Xi made his first visit to the region in January 2016. He was one of the first world leaders to visit Tehran after the 2015 agreement was signed. During his regional swing, he articulated a new “Arab policy.”
An intensified push by Xi could unbalance the turbulent Red Sea zone, already suffering setbacks from the Yemen war involving Saudi Arabia and its Gulf Cooperation Council partner, the United Arab Emirates, as well as anti-terror operations by the United States and its allies.
Nearby Somalia, which has been a violence-ridden basket case since the collapse of the last national government of dictator Siad Barre in 1991, is being torn apart by a brutal, decades-long conflict between a weak and corrupt Western-backed government and the jihadists of al-Shabab, who regularly unleash elaborate suicide bombings in the war-scarred capital, Mogadishu.
That insurgency has become a key target for US President Donald Trump’s war on terror that of late has spilt over into neighbouring Kenya.
There’s little enough for China in Somalia but the bloodletting there increasingly threatens to underline that neighbouring Kenya and other East African countries, such as gas-rich Mozambique and Tanzania, are having to battle jihadists.
That gives China a potentially unsettling opening to battle the jihadists on someone else’s turf.
Impoverished Sudan, which lies at the north-west corner of the Red Sea, stands to gain immensely from the proposed Chinese expansion but its endless internal wars mean it is too risky for economic investment right now.
However, if China has its way, these countries, long mismanaged and reliant on economic handouts, would provide Indian Ocean ports for oil exports and other minerals that Beijing needs for its ever-burgeoning economy with swift delivery across the Indian Ocean, where China is steadily expanding its military clout to control the shipping lanes.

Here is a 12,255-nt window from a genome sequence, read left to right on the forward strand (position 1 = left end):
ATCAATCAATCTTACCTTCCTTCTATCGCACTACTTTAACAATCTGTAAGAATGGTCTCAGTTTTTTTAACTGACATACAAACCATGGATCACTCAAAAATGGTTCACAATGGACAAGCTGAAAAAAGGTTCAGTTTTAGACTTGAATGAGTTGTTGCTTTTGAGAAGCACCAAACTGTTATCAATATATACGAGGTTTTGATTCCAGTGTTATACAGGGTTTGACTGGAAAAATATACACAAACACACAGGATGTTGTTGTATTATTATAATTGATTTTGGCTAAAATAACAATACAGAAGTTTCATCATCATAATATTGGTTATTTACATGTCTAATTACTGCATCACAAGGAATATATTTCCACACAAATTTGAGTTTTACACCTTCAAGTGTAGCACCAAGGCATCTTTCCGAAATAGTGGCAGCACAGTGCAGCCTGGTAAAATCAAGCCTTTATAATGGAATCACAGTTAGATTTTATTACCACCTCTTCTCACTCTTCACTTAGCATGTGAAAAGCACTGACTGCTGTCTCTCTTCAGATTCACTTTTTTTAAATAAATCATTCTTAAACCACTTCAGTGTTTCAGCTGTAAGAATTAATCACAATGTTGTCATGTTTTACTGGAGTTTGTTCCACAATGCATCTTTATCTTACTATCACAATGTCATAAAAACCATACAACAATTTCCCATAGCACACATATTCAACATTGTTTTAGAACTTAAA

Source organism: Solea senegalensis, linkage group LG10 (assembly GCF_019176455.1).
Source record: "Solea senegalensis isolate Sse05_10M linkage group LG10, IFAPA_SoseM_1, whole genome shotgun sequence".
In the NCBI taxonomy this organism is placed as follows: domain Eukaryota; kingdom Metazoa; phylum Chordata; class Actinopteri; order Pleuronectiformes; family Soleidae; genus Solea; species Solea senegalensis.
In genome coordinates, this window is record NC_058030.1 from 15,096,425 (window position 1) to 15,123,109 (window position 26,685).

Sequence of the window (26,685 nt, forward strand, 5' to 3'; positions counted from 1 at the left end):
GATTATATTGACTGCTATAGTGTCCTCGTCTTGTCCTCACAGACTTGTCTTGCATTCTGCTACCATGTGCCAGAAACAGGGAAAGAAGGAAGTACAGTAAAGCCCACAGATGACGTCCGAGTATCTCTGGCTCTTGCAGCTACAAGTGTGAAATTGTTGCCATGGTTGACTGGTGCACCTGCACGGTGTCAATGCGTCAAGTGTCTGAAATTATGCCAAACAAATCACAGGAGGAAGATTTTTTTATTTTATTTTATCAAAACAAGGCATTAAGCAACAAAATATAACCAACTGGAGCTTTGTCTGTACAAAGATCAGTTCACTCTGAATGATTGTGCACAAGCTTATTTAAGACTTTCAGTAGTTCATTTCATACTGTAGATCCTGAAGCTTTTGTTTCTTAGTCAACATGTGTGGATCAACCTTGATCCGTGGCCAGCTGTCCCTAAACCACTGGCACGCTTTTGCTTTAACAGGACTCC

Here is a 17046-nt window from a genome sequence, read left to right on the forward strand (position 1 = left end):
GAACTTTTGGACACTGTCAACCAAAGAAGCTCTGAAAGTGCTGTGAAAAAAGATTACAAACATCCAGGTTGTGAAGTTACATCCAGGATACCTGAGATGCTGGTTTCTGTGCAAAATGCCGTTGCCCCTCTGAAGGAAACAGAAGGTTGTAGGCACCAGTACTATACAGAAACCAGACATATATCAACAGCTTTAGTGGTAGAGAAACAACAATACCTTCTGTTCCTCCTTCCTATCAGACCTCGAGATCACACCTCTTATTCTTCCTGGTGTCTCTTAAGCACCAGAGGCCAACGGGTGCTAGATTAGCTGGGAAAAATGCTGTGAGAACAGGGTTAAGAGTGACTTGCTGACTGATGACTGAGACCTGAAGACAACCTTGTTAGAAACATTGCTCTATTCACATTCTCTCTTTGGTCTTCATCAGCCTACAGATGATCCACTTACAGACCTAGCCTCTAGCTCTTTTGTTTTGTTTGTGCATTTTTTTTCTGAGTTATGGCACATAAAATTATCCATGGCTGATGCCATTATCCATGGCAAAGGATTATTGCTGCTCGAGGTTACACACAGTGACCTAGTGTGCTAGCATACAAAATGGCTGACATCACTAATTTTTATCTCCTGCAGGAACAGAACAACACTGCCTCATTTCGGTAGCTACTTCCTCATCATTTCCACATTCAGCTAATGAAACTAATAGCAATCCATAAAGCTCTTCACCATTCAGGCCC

At a more prosaic level, the US-based security firm Stratfor cautioned that China is the Americans’ next big foreign policy headache.
“The United States is in fact already in the middle of its next great war — even if it’s only just starting to realise it,” it cautioned.
“In the latest National Security Strategy, the White House highlighted China’s growing technological prowess as a threat to US economic and military might.
“As hard as it may be for Washington to admit, China is catching up in the tech race. The question now is whether tech firms in the United States… will be able to keep up with their Chinese counterparts’ breakthroughs.”
China’s efforts to expand its military influence across the oil-rich South China Sea and the Malacca Strait suggest that it is prepared to use its growing military muscle to keep open such strategic channels in any future conflict with the United States or India, which fought a war against China in the 1960s and is increasingly spooked by its military incursions.